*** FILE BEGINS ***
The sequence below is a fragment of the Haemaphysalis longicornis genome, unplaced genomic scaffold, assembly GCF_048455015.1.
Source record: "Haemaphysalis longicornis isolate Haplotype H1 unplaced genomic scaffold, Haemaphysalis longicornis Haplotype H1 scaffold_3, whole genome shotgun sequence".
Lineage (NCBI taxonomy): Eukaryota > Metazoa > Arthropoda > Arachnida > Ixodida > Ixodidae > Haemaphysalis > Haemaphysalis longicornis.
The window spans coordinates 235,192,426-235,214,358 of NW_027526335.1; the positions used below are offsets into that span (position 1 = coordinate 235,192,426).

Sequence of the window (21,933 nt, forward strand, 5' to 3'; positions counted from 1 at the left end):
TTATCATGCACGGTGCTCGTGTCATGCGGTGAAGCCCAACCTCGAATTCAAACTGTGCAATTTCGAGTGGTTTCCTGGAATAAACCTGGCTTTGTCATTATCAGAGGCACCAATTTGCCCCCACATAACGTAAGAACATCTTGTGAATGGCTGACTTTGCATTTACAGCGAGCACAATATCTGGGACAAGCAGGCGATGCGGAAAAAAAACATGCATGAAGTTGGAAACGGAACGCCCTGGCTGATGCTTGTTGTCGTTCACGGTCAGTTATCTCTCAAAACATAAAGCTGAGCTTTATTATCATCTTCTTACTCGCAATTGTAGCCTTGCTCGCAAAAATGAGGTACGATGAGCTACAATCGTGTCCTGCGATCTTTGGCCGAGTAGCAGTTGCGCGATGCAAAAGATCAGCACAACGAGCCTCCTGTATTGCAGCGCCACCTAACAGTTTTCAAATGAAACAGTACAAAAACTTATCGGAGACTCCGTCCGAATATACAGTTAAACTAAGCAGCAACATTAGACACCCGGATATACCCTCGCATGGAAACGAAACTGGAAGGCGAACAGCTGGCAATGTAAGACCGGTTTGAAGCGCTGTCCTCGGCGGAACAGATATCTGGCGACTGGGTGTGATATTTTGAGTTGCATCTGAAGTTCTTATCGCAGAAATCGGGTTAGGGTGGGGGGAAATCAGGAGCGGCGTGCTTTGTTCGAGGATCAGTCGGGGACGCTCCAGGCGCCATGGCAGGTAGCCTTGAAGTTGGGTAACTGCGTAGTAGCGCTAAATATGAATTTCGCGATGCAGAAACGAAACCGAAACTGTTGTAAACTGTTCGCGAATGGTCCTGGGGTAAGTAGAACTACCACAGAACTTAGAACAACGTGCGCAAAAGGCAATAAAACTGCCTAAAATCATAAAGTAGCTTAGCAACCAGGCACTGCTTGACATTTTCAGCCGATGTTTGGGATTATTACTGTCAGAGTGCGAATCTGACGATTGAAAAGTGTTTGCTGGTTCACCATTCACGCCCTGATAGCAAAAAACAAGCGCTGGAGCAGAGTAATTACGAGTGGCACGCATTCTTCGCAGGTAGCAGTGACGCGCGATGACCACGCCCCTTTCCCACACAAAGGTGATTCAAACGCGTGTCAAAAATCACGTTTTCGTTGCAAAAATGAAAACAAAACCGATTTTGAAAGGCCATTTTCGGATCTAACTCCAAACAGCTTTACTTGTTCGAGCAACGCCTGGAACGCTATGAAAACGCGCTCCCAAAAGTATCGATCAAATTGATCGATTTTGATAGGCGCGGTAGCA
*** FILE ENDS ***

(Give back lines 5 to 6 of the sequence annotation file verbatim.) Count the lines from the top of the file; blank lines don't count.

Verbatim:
Sequence of the window (21,933 nt, forward strand, 5' to 3'; positions counted from 1 at the left end):
TTATCATGCACGGTGCTCGTGTCATGCGGTGAAGCCCAACCTCGAATTCAAACTGTGCAATTTCGAGTGGTTTCCTGGAATAAACCTGGCTTTGTCATTATCAGAGGCACCAATTTGCCCCCACATAACGTAAGAACATCTTGTGAATGGCTGACTTTGCATTTACAGCGAGCACAATATCTGGGACAAGCAGGCGATGCGGAAAAAAAACATGCATGAAGTTGGAAACGGAACGCCCTGGCTGATGCTTGTTGTCGTTCACGGTCAGTTATCTCTCAAAACATAAAGCTGAGCTTTATTATCATCTTCTTACTCGCAATTGTAGCCTTGCTCGCAAAAATGAGGTACGATGAGCTACAATCGTGTCCTGCGATCTTTGGCCGAGTAGCAGTTGCGCGATGCAAAAGATCAGCACAACGAGCCTCCTGTATTGCAGCGCCACCTAACAGTTTTCAAATGAAACAGTACAAAAACTTATCGGAGACTCCGTCCGAATATACAGTTAAACTAAGCAGCAACATTAGACACCCGGATATACCCTCGCATGGAAACGAAACTGGAAGGCGAACAGCTGGCAATGTAAGACCGGTTTGAAGCGCTGTCCTCGGCGGAACAGATATCTGGCGACTGGGTGTGATATTTTGAGTTGCATCTGAAGTTCTTATCGCAGAAATCGGGTTAGGGTGGGGGGAAATCAGGAGCGGCGTGCTTTGTTCGAGGATCAGTCGGGGACGCTCCAGGCGCCATGGCAGGTAGCCTTGAAGTTGGGTAACTGCGTAGTAGCGCTAAATATGAATTTCGCGATGCAGAAACGAAACCGAAACTGTTGTAAACTGTTCGCGAATGGTCCTGGGGTAAGTAGAACTACCACAGAACTTAGAACAACGTGCGCAAAAGGCAATAAAACTGCCTAAAATCATAAAGTAGCTTAGCAACCAGGCACTGCTTGACATTTTCAGCCGATGTTTGGGATTATTACTGTCAGAGTGCGAATCTGACGATTGAAAAGTGTTTGCTGGTTCACCATTCACGCCCTGATAGCAAAAAACAAGCGCTGGAGCAGAGTAATTACGAGTGGCACGCATTCTTCGCAGGTAGCAGTGACGCGCGATGACCACGCCCCTTTCCCACACAAAGGTGATTCAAACGCGTGTCAAAAATCACGTTTTCGTTGCAAAAATGAAAACAAAACCGATTTTGAAAGGCCATTTTCGGATCTAACTCCAAACAGCTTTACTTGTTCGAGCAACGCCTGGAACGCTATGAAAACGCGCTCCCAAAAGTATCGATCAAATTGATCGATTTTGATAGGCGCGGTAGCA